The key theme of this gathering was the exploration of the meaning of “regenerative”. It was proposed that “regenerative” is defined as a “living, evolving and naturally functioning environment where abundance and resilience are recurring outcomes of its underlying health”. This idea is closely linked to wide-ranging economic factors throughout our communities in Solano County and the Bay Area. To create regenerative local economies, awareness and education help strengthen the relationship with local food producers and consumers towards an ecologically balanced system. “Regeneration” is also the central theme of the work at Sustainable Solano. Our interest in and commitment to regeneration is at the heart of what we do as we continue to work on our vision for an environmentally and economically sustainable and socially just local food system in our county.
At this unique gathering, a panel of six successful Bay Area women entrepreneurs and farmers was led in discussion by Erin Walkenshaw, who is part of a new movement of spirited women in the Bay Area who are breaking new ground in the world of farming. The panel included Kelly D. Carlisle of Acta Non Verba: Youth Urban Farm Project, in Oakland, Elisabeth Prueitt, co-founder of Tartine Bakery in San Francisco, Nicolette Hahn Niman of Niman Ranch in Bolinas, Rebecca Burgess, Executive Director of Fibershed and Chair of the Board for Carbon Cycle Institute, Helena Sylvester, co-owner and lady farmer at Happy Acre Farm and Jessica Prentice, co-founder of Three Stone Hearth, the nation’s first Community Supported kitchen.
The panel of women leaders shared in one word about the stage where they are at currently, which ranged from transitioning to transformation, surrendering and doing less, highlighting how there is an ebb and flow in life while maintaining a sense of abundance. The participants explored their individual meaning of abundance and their vision for a regenerative agriculture – how to build and shape the traits that give women the strength and empowerment to lift themselves up to continue their work.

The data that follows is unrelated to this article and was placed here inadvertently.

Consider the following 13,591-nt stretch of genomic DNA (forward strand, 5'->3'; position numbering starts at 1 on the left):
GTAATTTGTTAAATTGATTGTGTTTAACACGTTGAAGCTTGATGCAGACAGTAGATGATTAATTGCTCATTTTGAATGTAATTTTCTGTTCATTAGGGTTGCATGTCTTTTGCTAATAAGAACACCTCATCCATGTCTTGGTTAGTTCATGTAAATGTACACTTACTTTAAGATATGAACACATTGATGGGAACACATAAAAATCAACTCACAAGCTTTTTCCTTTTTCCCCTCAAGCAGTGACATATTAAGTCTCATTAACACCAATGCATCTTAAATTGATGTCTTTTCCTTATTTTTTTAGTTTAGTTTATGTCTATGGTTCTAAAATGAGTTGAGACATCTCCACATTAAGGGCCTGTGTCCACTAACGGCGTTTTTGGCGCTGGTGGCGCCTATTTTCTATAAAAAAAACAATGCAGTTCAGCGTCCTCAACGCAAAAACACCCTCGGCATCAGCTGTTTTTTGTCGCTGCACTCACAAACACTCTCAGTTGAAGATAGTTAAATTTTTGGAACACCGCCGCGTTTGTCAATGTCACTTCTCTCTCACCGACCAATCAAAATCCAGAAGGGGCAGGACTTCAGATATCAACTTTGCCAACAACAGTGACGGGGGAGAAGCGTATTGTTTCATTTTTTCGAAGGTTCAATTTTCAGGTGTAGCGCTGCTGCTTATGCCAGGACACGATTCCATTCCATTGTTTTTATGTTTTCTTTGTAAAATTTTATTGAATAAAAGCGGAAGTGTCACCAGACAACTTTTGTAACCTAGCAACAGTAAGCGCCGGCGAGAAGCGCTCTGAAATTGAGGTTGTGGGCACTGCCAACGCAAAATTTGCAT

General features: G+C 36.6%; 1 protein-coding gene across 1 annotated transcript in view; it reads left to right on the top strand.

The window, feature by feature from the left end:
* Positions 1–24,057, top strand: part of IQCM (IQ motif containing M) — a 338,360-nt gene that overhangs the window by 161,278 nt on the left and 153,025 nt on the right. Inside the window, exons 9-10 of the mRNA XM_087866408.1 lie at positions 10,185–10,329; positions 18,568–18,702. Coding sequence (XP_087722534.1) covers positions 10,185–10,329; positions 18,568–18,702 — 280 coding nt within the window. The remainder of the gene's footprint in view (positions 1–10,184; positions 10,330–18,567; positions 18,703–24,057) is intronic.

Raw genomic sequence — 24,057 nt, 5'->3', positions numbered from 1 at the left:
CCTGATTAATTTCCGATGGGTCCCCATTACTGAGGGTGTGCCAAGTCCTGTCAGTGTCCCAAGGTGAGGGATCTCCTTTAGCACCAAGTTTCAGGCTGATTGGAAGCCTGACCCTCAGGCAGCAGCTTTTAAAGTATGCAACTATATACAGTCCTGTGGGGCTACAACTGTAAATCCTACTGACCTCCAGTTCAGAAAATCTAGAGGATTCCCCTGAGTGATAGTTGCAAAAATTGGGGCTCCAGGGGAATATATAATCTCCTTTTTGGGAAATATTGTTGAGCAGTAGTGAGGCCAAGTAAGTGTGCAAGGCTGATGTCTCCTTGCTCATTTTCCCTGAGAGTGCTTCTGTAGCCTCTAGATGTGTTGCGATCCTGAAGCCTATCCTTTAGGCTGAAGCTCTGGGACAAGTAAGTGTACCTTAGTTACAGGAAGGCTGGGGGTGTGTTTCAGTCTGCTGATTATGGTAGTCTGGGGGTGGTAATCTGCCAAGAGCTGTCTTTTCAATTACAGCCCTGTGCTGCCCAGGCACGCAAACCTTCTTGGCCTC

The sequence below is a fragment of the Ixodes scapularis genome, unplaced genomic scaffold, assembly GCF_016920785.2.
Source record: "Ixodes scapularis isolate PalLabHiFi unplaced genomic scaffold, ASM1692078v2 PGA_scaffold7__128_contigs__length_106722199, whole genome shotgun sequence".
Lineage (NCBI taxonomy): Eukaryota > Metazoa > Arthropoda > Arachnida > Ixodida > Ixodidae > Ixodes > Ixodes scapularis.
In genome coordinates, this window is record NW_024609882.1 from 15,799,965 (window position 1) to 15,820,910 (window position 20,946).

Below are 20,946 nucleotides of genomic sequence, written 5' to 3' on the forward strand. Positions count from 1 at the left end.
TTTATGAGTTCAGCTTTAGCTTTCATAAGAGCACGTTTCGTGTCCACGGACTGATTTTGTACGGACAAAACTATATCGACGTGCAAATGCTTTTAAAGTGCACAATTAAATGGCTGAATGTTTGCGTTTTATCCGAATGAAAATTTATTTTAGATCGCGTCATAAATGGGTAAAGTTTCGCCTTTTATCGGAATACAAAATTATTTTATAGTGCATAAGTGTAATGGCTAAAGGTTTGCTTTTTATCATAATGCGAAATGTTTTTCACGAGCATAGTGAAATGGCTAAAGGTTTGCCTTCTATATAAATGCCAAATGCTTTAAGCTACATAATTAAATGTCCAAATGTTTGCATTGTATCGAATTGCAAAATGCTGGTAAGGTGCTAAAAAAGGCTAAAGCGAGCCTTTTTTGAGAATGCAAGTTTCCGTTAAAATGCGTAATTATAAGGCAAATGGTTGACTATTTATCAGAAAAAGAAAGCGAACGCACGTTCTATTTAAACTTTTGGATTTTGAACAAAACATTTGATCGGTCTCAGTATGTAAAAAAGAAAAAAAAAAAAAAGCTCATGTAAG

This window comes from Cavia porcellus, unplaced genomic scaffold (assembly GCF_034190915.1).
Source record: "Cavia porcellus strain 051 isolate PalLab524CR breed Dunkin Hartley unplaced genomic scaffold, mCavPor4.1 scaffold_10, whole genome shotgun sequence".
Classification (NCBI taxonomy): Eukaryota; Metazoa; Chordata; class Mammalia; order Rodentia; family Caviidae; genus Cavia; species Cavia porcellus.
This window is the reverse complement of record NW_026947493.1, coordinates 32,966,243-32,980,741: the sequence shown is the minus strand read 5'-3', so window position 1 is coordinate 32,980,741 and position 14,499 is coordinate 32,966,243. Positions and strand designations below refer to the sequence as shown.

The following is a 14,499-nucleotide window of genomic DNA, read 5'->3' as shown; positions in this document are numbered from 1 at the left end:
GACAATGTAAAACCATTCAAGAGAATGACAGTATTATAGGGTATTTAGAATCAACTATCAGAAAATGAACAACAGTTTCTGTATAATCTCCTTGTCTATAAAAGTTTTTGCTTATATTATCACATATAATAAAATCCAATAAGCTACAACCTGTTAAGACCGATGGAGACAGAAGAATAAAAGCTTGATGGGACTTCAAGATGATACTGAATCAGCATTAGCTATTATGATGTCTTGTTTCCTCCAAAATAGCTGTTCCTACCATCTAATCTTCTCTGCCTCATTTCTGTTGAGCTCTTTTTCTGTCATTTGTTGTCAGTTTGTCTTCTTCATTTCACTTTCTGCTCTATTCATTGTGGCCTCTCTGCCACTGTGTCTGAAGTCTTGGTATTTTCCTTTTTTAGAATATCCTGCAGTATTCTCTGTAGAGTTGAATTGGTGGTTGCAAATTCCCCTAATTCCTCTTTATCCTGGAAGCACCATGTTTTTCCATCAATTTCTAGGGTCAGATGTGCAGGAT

The panelists also revealed lessons women can use to reaffirm the support they have historically shared with one another to become successful and what they would do when things get tough, including the need to be in communication with each other. They examined the abundance model versus the competition model, the role of money and power as well as the meaning of equality versus fairness, or the lack thereof, in today’s society. All agreed the need for policies that would support healthy soils as part of a healthy ecology.
This conversation about regeneration and abundance was topped off with culinary delights by local Solano County producers. Attendees we able to explore the goodness of local olive oil and farm eggs, honey by Pleasants Valley Honey Co., fragrant lavender products by Girl on the Hill and they were able to enjoy local oven-baked pizza by Bella Fiamma and local organic cream by Documentary and portrait photographer Paige Green of Petaluma shared her inspiring exhibition of panelist portraits under the big olive tree, where attendees shared inspiring paper notes with their interpretation of the meaning of abundance.
We are grateful for Alexis Koefoed’s vision and taking the initiative to make this inspiring event happen. Events like this bring together the hearts and minds within the community and empower participants to take part in the creation of a sustainable and regenerative future we strive for, and we look forward to the next event.